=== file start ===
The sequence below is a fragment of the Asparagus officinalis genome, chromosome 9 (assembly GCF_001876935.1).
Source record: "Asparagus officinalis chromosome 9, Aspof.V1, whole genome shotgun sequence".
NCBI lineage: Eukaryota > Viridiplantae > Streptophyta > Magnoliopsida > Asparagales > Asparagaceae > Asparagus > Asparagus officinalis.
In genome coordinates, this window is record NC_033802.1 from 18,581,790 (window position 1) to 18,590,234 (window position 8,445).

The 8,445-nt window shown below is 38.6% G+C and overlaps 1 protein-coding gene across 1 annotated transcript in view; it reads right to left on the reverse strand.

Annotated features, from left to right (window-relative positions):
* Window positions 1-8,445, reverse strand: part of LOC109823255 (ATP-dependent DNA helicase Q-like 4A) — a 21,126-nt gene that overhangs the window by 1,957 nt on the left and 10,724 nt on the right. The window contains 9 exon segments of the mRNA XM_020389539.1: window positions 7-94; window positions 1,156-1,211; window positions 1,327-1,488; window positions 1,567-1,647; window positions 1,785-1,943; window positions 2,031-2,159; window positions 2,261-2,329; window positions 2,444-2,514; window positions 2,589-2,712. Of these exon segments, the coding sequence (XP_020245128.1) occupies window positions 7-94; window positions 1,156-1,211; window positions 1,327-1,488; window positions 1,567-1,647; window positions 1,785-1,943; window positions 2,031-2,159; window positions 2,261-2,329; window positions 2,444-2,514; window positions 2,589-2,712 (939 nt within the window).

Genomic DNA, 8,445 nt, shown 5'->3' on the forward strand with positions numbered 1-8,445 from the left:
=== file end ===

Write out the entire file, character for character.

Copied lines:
The sequence below is a fragment of the Asparagus officinalis genome, chromosome 9 (assembly GCF_001876935.1).
Source record: "Asparagus officinalis chromosome 9, Aspof.V1, whole genome shotgun sequence".
NCBI lineage: Eukaryota > Viridiplantae > Streptophyta > Magnoliopsida > Asparagales > Asparagaceae > Asparagus > Asparagus officinalis.
In genome coordinates, this window is record NC_033802.1 from 18,581,790 (window position 1) to 18,590,234 (window position 8,445).

The 8,445-nt window shown below is 38.6% G+C and overlaps 1 protein-coding gene across 1 annotated transcript in view; it reads right to left on the reverse strand.

Annotated features, from left to right (window-relative positions):
* Window positions 1-8,445, reverse strand: part of LOC109823255 (ATP-dependent DNA helicase Q-like 4A) — a 21,126-nt gene that overhangs the window by 1,957 nt on the left and 10,724 nt on the right. The window contains 9 exon segments of the mRNA XM_020389539.1: window positions 7-94; window positions 1,156-1,211; window positions 1,327-1,488; window positions 1,567-1,647; window positions 1,785-1,943; window positions 2,031-2,159; window positions 2,261-2,329; window positions 2,444-2,514; window positions 2,589-2,712. Of these exon segments, the coding sequence (XP_020245128.1) occupies window positions 7-94; window positions 1,156-1,211; window positions 1,327-1,488; window positions 1,567-1,647; window positions 1,785-1,943; window positions 2,031-2,159; window positions 2,261-2,329; window positions 2,444-2,514; window positions 2,589-2,712 (939 nt within the window).

Genomic DNA, 8,445 nt, shown 5'->3' on the forward strand with positions numbered 1-8,445 from the left: